Madalin: What do you think complexities lay when it comes to applying machine learning to solve a business problem? I guess the first one is really having that comprehensive dataset and assuming that problem is solved. What would be the other complexities?
Jeremy: I think there are complexities that would…You could break it down to two main categories. There are system complexities, which are around the system and how it interacts with the problem you are solving. Then there are technical complexities, which are about how you make the actual system works.
I think the biggest complexities really are in the first category, because once you have trained a machine learning model, it’s assuming things about the data coming in, the data that you trained it with in some ways that constrain its view of the world and that constrains you.
It expects a data that comes in later on to the exactly the same. An example of that is I don’t know if you’ve been following Google’s work on image classification. They have a bit of a problem with one of their inception models, which is a really powerful, classify, used to do image recognition and image [inaudible 19:00] . That system, when applied to ordinary people’s photos, came out with fairly insulting predictions for those people about what was in the photo itself.
The reason for that was in the end that that system didn’t have enough data about people in it. It had too much data about animals. It just so happened the dataset had been collected with less emphasis on people. According to the system, it was much more likely there would be an animal in the photo than a person and it made predictions based on that.
That’s a system‑wide complexity, because that isn’t about the model itself. The model did what it was supposed to, which was distinguish between different classes of animals. But in the context that that model was deployed, there’s a much wider set of assumptions, which, [inaudible 19:55] the assumptions that were in the data.
That’s an example of the kind of complexity that you get when you start to apply machine learning on more real‑world problems and particularly when you start to try to extrapolate from data in order to make broader predictions than this set of data which was available while it was tracked.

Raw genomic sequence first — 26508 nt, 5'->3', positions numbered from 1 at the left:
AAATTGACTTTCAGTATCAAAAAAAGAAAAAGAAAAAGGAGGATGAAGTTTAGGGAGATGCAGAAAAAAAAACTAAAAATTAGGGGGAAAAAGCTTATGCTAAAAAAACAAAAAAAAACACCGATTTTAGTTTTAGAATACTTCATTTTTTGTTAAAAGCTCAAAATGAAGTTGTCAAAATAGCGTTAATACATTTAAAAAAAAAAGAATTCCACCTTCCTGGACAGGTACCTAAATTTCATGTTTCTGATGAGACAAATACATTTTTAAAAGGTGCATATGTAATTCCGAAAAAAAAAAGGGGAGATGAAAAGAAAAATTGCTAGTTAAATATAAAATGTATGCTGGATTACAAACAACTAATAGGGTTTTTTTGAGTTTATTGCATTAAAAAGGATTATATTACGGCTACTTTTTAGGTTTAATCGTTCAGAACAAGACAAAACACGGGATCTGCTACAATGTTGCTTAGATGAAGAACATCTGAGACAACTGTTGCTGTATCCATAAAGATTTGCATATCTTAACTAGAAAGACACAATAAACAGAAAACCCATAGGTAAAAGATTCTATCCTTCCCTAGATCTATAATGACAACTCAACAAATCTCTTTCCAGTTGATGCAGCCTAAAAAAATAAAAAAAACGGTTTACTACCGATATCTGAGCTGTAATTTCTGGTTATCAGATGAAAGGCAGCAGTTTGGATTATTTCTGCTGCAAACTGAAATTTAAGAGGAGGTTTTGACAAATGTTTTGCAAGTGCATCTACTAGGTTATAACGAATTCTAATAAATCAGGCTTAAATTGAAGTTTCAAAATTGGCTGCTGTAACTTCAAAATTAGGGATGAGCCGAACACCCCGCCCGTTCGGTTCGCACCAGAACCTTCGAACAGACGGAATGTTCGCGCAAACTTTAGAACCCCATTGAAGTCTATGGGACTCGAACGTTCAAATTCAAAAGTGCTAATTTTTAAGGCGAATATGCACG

Madalin: I like the way you went through the whole machine learning landscape and applied to businesses. I’m wondering if it’s fair to ask you ‑‑ or even if there is such a question ‑‑ what is machine learning?
Jeremy: Talked to that a little bit before. I would say what machine learning isn’t is a blind application of tools to data and you shake out and see what happens at the end. Machine learning is, in the end, it’s a tool which is used as part of the process which is solving some kind of a problem.
In the same way that if you put a monkey in front of a keyboard and you got them to type, they might eventually type a valid program. You can’t say what program is going to do at the end. You have to have it directed by some kind of a goal, [inaudible 21:22] activity.
I think just the mere fact of using machine learning algorithms does not mean that you’re doing machine learning, at least in a way that’s going to be profitable. You do need to understand where the art is that you’re bringing and how you understand the problem and you map it to some kind of a machine learning solution, and you do that in such a way that you understand what the problem you’re solving is and that your solution does actually solve the problem.
Jon: Thanks to Mads and Jeremy for a great discussion. It’s clear that it’s more than data and it’s more than just having a tool and it comes down to how you put it all together. We’ll be covering that in part two of Mads’ interview with Jeremy and we’ll dig into these issues in more depth. Thanks for listening. This is Jon Prial for the Impact Podcast.